Debunking the Anti-Fat Agenda

 

(Photo by Francesca Mueller)


Olive oil is a supremely healthy food. Olive oil is 98% fat. Many people find these two statements mutually exclusive. Still under the spell of the anti-fat propaganda that filled our food airwaves and dominated the nutritional discussion in the 1980s and 90s, they wonder, “If olive oil is mostly fat, how can it be healthy?” I’ve considered this problem briefly – the fact is, not all fats are created equal, and extra virgin olive oil is much more than fat alone – but it’s time to debunk this widely popular fat fetish in detail.

Today’s guest writer, Hob Gadling, has spent many years immersed in the scientific literature on the health benefits of olive oil. In this guest column, Hob takes on one of the more insidious attacks on olive oil’s healthfulness. Insidious, because it bears a patina of scientific method and academic credibility, beneath which lie glaring errors of logic and science, and an extreme anti-fat agenda that’s often aimed at selling the Pritikin Diet and similar dietary regimens.  Reading this article, you'll also learn a lot about what makes a solid scientific argument – and the games some people play when their hard evidence is slender.

 

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Bewildered by the barrage of claims and counterclaims about a healthy diet? You’re not alone. The diet wars and the product labels leave many people’s heads spinning, and it often seems like even the experts can’t agree — that is, if you can figure out who the real experts are. So it’s no surprise that many people have had their confidence in the healthfulness of one of the world’s few true health foods undermined by an oft-recycled article that claims that olive oil is bad for you.

Since its original appearance on the internet in 2007, the article has been reprinted with only minor changes, turned into YouTube videos, and copy-pasted into the personal blogs and Facebook pages of dozens of ultra-low-fat diet proponents under headlines like “Is olive oil good for you and your heart?,” “Dispelling the Myths about Olive Oil,” and most famously (and ironically, for readers of this website) “The Truth About Olive Oil.” Its alarming thesis is introduced early on in the piece:

monounsaturated fats like olive oil may be better than foods full of saturated and trans- fats, but just because something is “better” does not mean it is good for you. “Better” cigarettes … still promote lung cancer. “Better” monounsaturated fats like olive oil may still lead to diseased arteries.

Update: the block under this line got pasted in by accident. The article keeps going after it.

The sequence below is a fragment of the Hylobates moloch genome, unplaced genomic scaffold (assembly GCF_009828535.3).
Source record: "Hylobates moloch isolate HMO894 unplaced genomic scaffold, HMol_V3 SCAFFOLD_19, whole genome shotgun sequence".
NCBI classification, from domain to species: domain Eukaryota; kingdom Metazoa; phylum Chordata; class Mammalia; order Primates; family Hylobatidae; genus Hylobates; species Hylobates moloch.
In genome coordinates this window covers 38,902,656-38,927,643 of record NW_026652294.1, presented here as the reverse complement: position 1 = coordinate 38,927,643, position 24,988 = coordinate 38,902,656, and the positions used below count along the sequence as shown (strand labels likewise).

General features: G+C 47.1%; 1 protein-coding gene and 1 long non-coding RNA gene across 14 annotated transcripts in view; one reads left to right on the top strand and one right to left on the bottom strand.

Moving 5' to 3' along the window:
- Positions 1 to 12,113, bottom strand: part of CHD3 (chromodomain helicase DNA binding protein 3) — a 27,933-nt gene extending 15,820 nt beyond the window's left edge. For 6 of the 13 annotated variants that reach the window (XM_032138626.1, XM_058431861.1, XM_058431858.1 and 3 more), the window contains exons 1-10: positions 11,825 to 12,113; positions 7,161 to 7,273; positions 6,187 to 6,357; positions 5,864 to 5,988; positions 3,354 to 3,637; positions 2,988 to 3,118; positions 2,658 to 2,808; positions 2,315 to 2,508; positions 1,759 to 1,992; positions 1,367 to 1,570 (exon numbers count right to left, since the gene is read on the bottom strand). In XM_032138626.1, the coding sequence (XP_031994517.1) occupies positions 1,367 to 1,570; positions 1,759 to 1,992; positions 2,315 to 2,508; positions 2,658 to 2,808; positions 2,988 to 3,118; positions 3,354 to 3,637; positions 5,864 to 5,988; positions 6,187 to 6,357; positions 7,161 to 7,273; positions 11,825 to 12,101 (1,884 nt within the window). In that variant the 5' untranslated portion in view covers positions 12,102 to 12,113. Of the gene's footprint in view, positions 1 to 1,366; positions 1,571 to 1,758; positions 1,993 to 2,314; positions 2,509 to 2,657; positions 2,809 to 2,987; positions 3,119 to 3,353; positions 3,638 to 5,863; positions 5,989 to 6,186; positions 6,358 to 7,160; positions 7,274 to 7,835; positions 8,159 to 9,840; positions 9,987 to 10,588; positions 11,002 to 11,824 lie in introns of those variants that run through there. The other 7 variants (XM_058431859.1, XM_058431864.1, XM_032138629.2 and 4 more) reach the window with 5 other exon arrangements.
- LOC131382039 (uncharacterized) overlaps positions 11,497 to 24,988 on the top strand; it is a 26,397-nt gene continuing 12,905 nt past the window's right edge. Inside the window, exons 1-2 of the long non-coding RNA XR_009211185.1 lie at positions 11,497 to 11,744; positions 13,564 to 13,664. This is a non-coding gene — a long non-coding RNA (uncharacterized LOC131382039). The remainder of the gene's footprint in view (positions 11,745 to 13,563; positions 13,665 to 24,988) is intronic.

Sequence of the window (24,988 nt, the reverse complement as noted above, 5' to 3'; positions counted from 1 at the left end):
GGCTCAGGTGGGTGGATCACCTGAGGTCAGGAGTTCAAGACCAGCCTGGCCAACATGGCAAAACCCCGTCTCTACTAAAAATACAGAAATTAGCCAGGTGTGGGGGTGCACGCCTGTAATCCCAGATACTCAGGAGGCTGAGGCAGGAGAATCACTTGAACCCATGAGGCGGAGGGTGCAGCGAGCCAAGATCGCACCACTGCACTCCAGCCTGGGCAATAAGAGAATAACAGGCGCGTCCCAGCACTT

It then goes on to summarize a range of scientific-sounding evidence to argue not only that the health benefits of olive oil are hype, but that olive oil is positively bad for you, albeit not as unhealthy as bacon fat or partially-hydrogenated vegetable oil — the “better cigarettes” of the nutrition world. Olive oil? Cigarettes? What are we to make of this?

 

The Elephant Evacuated from the Room

Let’s start with the kind of evidence that the article does not present in its attack. Yes, the article discusses some studies carried out on laboratory animals. And yes, it also includes some studies involving humans, albeit of very particular and limited sorts (and as we’ll see, not always accurately-presented). But as most of us know, the gold standard of scientific evidence — the thing that gives us the strongest proof that something is true or false in the world of health — is the randomized clinical trial, or RCT.

In an RCT, scientists take a large group of people and assign half of them to receive an experimental treatment that the researchers think will benefit their health, such as a new drug. Meanwhile, the rest of the people in the study (the “control group”) receive an alternative intervention that the scientists think will not be effective (such as a sugar pill) or against which they want to test the new intervention (such as an older, established drug). In a true RCT, the scientists take steps to make sure that even though individual people are assigned to the treatment or the control by random processes, the two groups contain similar numbers of people with different personal characteristics, such average age, mix of men and women, number of overweight and obese people, exercise habits, and so on. Then the two groups continue to receive the therapy or the stand-in treatment for several years, to see how it will affect their health (rather than looking back after the fact and trying to piece together why some people developed heart disease and others remained healthy). The RCT is thus the strongest possible kind of evidence to bring to bear on the question of how a given intervention — a drug, a diet, an exercise regimen — really affects a person’s health, with all else being accounted for.